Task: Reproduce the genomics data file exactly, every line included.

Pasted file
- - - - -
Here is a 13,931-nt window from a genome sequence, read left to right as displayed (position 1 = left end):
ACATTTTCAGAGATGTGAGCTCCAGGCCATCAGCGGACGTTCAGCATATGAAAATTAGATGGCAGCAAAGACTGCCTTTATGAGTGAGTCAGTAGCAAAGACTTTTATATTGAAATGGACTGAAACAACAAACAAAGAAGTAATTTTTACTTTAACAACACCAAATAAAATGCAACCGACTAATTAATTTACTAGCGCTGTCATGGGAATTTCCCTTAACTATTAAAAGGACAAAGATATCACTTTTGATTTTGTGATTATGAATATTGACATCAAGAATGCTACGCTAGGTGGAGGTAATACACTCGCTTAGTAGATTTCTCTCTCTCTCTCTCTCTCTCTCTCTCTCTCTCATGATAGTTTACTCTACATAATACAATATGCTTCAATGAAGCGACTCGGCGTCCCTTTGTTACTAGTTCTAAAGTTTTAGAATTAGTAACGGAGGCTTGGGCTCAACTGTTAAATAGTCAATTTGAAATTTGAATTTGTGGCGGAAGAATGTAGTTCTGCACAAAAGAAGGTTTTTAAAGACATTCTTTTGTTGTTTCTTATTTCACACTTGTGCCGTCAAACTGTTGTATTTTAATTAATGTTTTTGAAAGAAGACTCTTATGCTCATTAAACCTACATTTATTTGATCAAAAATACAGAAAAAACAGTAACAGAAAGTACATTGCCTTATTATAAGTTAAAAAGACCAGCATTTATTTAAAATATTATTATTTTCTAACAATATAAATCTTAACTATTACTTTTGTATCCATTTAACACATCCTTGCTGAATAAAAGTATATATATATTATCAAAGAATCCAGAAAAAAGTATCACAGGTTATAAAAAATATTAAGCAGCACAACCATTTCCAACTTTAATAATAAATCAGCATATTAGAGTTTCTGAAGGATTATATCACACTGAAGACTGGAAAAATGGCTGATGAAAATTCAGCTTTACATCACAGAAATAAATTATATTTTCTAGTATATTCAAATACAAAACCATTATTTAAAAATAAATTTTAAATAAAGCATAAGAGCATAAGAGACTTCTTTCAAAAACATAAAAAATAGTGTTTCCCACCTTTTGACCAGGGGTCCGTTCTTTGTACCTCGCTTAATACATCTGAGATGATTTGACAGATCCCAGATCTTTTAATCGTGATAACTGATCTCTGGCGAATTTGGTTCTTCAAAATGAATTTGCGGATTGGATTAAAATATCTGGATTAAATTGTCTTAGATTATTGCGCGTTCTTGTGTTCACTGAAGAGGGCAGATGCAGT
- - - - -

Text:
Here is a 13,931-nt window from a genome sequence, read left to right as displayed (position 1 = left end):
ACATTTTCAGAGATGTGAGCTCCAGGCCATCAGCGGACGTTCAGCATATGAAAATTAGATGGCAGCAAAGACTGCCTTTATGAGTGAGTCAGTAGCAAAGACTTTTATATTGAAATGGACTGAAACAACAAACAAAGAAGTAATTTTTACTTTAACAACACCAAATAAAATGCAACCGACTAATTAATTTACTAGCGCTGTCATGGGAATTTCCCTTAACTATTAAAAGGACAAAGATATCACTTTTGATTTTGTGATTATGAATATTGACATCAAGAATGCTACGCTAGGTGGAGGTAATACACTCGCTTAGTAGATTTCTCTCTCTCTCTCTCTCTCTCTCTCTCTCTCTCATGATAGTTTACTCTACATAATACAATATGCTTCAATGAAGCGACTCGGCGTCCCTTTGTTACTAGTTCTAAAGTTTTAGAATTAGTAACGGAGGCTTGGGCTCAACTGTTAAATAGTCAATTTGAAATTTGAATTTGTGGCGGAAGAATGTAGTTCTGCACAAAAGAAGGTTTTTAAAGACATTCTTTTGTTGTTTCTTATTTCACACTTGTGCCGTCAAACTGTTGTATTTTAATTAATGTTTTTGAAAGAAGACTCTTATGCTCATTAAACCTACATTTATTTGATCAAAAATACAGAAAAAACAGTAACAGAAAGTACATTGCCTTATTATAAGTTAAAAAGACCAGCATTTATTTAAAATATTATTATTTTCTAACAATATAAATCTTAACTATTACTTTTGTATCCATTTAACACATCCTTGCTGAATAAAAGTATATATATATTATCAAAGAATCCAGAAAAAAGTATCACAGGTTATAAAAAATATTAAGCAGCACAACCATTTCCAACTTTAATAATAAATCAGCATATTAGAGTTTCTGAAGGATTATATCACACTGAAGACTGGAAAAATGGCTGATGAAAATTCAGCTTTACATCACAGAAATAAATTATATTTTCTAGTATATTCAAATACAAAACCATTATTTAAAAATAAATTTTAAATAAAGCATAAGAGCATAAGAGACTTCTTTCAAAAACATAAAAAATAGTGTTTCCCACCTTTTGACCAGGGGTCCGTTCTTTGTACCTCGCTTAATACATCTGAGATGATTTGACAGATCCCAGATCTTTTAATCGTGATAACTGATCTCTGGCGAATTTGGTTCTTCAAAATGAATTTGCGGATTGGATTAAAATATCTGGATTAAATTGTCTTAGATTATTGCGCGTTCTTGTGTTCACTGAAGAGGGCAGATGCAGT